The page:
Anyway, still open to revising my stance. Always hoping I'm wrong. It'd certainly make me feel better. But others rarely do.


I hope that others rarely do. It is not the responsibility of others to make you feel better. But, you are more than welcome to continue to judge others capacity to make you feel better and see how that works out for you in life.

Maybe you do not understand the implication of the experiments. People do not send out christmas cards because they are callous humans calculating some long run advantage. The experiments showed a "hard wired" response. You are born, already wired to give. It was not a conscious, calculating attempt to obtain an advantage. In other words people give, simply as a social norm that is intuitive, passed down through their DNA. Similar to how you will automatically respond to a nearby gunshot with a hard wired fight/flee response, the act of giving is also hard wired.

And why does it even matter? What if science is wrong and the act of giving is always about getting the upper hand? What if behind the scenes our brains are always looking into the future, trying to gain a long run advantage over our fellow human? Why should you care? Why would that make you feel bad? You didn't create the rules, you didn't design the universe. Does it make you feel bad that a black widow spider kills her mate? Does it make you feel bad that vultures scavenge carcasses? If it were true, that humans are always trying to get the upper hand on their fellow human, then that would be the nature of humanity. It would be like feeling bad because humans take 9 months to be born.
User avatar
Richard@DecisionSkills
MVP
MVP
 
Posts: 10097
Joined: Sat Dec 08, 2012 2:25 am
Likes Received: 1016

#10

Postby Art Vandelay » Mon May 23, 2016 5:42 pm

Within this view, helping you is helping me. Because we are part of the same interacting system. A little sacrifice here for a big gain there is helping myself/the system.


When you break it down with that phrase, that's actually a good way of looking at it. Kind of sums up what I've been thinking about lately.

Although I've been thinking of it in terms of: as human beings, we end up working towards a very similar goal, remain mostly on the same playing field, out of insecurity. If that makes sense. I see it as: we establish a kind of order out of an inherent need to 'connect', since it's a big need.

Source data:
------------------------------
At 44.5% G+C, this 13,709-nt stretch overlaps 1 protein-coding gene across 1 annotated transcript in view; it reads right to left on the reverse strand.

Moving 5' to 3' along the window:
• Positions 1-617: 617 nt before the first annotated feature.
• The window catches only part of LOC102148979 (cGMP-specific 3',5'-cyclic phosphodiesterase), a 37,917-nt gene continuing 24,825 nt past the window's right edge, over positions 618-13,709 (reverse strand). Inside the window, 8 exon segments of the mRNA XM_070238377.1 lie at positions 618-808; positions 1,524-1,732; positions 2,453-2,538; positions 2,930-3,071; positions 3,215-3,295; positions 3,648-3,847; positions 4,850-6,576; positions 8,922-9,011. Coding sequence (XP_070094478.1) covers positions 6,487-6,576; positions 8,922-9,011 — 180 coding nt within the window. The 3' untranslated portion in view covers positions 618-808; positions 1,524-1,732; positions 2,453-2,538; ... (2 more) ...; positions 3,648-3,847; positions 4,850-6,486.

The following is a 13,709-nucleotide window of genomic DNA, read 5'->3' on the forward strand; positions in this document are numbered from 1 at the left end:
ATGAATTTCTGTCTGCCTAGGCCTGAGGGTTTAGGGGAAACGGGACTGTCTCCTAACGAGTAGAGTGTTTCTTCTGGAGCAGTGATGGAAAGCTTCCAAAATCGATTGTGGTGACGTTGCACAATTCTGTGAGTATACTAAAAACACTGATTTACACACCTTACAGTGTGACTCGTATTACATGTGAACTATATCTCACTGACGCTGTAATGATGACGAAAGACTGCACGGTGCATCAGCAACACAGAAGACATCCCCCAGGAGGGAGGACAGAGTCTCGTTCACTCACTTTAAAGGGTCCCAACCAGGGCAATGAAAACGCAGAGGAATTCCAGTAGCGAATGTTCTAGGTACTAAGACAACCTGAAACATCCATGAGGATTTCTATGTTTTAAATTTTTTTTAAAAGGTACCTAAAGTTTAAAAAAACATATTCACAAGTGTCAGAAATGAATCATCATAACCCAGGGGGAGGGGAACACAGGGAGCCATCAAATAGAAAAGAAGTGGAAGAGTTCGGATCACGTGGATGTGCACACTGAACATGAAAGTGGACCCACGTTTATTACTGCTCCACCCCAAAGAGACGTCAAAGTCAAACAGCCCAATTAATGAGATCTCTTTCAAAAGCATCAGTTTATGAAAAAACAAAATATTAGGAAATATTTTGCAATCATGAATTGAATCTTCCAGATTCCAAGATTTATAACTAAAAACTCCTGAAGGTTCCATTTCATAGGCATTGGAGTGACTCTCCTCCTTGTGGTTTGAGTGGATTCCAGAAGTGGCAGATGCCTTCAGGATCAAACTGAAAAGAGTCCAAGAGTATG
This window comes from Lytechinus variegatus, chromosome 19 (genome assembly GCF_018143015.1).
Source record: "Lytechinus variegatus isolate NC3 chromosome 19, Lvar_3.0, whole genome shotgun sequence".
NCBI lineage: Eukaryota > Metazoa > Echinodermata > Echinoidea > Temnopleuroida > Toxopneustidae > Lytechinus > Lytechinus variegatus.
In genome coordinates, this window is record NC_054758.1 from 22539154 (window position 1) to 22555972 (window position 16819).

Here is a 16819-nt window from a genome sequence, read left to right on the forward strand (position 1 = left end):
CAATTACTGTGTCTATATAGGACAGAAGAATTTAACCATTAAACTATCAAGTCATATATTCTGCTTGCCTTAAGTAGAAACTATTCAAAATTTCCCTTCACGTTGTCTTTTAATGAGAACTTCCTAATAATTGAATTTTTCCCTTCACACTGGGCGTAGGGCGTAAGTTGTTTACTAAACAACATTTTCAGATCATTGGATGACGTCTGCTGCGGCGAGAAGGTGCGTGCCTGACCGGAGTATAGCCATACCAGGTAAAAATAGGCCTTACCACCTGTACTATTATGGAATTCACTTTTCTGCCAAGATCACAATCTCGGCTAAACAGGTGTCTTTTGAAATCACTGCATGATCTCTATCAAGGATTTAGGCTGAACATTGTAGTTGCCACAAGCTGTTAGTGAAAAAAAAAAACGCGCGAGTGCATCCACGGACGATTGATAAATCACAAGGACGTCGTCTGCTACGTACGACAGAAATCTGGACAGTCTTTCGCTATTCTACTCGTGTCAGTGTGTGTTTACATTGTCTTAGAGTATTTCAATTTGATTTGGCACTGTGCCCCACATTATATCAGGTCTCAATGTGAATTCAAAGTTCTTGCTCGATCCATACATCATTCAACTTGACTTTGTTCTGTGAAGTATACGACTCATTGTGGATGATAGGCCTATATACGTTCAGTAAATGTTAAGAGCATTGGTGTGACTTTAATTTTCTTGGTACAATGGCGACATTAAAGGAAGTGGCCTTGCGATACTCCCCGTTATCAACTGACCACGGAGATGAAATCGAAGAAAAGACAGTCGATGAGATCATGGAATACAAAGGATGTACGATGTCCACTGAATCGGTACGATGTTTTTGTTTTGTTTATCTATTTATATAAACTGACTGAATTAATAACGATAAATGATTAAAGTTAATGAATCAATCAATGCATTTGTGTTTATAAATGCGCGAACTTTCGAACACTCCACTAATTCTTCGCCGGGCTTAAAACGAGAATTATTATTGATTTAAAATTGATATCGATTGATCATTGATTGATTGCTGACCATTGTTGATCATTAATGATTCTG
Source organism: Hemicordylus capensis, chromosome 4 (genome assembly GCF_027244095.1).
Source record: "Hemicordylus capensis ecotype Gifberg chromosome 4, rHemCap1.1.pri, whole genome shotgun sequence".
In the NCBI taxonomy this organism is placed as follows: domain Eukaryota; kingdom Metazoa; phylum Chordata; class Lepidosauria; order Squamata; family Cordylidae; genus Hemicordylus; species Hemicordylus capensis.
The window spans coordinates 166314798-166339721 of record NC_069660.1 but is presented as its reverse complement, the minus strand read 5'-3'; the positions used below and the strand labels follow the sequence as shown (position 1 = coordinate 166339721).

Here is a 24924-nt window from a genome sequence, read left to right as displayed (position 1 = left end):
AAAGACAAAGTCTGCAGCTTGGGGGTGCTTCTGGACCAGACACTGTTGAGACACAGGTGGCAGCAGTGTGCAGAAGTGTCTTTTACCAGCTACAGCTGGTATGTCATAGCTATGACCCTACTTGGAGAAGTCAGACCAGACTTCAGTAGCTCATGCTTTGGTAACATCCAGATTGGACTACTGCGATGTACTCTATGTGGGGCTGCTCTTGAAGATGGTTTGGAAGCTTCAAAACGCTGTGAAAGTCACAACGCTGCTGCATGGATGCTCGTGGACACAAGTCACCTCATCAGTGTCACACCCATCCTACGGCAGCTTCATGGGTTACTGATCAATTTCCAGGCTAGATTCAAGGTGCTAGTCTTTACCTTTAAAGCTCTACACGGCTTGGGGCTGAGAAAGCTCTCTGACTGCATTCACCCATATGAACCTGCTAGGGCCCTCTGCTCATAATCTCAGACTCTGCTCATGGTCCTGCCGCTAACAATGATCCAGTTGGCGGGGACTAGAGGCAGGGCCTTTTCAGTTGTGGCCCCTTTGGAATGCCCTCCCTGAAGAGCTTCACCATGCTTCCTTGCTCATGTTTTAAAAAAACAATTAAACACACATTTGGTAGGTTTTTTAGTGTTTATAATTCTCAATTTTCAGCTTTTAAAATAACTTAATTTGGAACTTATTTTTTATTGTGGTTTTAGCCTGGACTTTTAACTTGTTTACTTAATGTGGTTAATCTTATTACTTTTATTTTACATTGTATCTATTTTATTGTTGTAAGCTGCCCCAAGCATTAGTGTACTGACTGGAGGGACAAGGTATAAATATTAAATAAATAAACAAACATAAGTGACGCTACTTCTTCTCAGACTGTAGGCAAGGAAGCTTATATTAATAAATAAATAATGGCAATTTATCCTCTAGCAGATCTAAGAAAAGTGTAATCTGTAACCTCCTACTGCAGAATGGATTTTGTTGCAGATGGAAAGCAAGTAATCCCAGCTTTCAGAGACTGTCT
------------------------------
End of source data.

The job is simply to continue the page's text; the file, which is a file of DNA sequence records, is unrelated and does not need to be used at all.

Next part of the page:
I hope that others rarely do. It is not the responsibility of others to make you feel better. But, you are more than welcome to continue to judge others capacity to make you feel better and see how that works out for you in life.


You hope that others rarely do? See man, that's starting to sound like my kind of warped thinking. Do you really say this kind of stuff consistently on Psychology forums, which I assumed were partly here for intent of helping? Either way, it makes me view you leerily, as I'm sure you likewise must with me at this point.

See, yeah. This sounds like selfishness to me when you frame it as "it's not the responsibility of others to make you feel better". Sure, not a responsibility. But you would do it because it's 'the right thing to do', right? Giving's (helping others) good, right? It's partially contradicting what you're saying.

In other words people give, simply as a social norm that is intuitive, passed down through their DNA.


Right, I already stated the thrust of what you're saying here.
Art Vandelay
New Member
 
Posts: 11
Joined: Thu May 19, 2016 10:12 pm
Likes Received: 0

#11

Postby Art Vandelay » Mon May 23, 2016 5:56 pm

Richard, I get some of what you're getting at though, maybe. You can't expect others to just give without reciprocating. Look, I have deep misanthropy however. A lot of it has to do with giving and giving and never seeing returned results. Compassion would make me in turn feel better and pay it forward. But compassion so rarely exists and almost never serves me well, that I can't help but think I'll experience much of it all, in any capacity. Not even in a long-term capacity. I know it's not like: do something good - > automatically receive something good in return.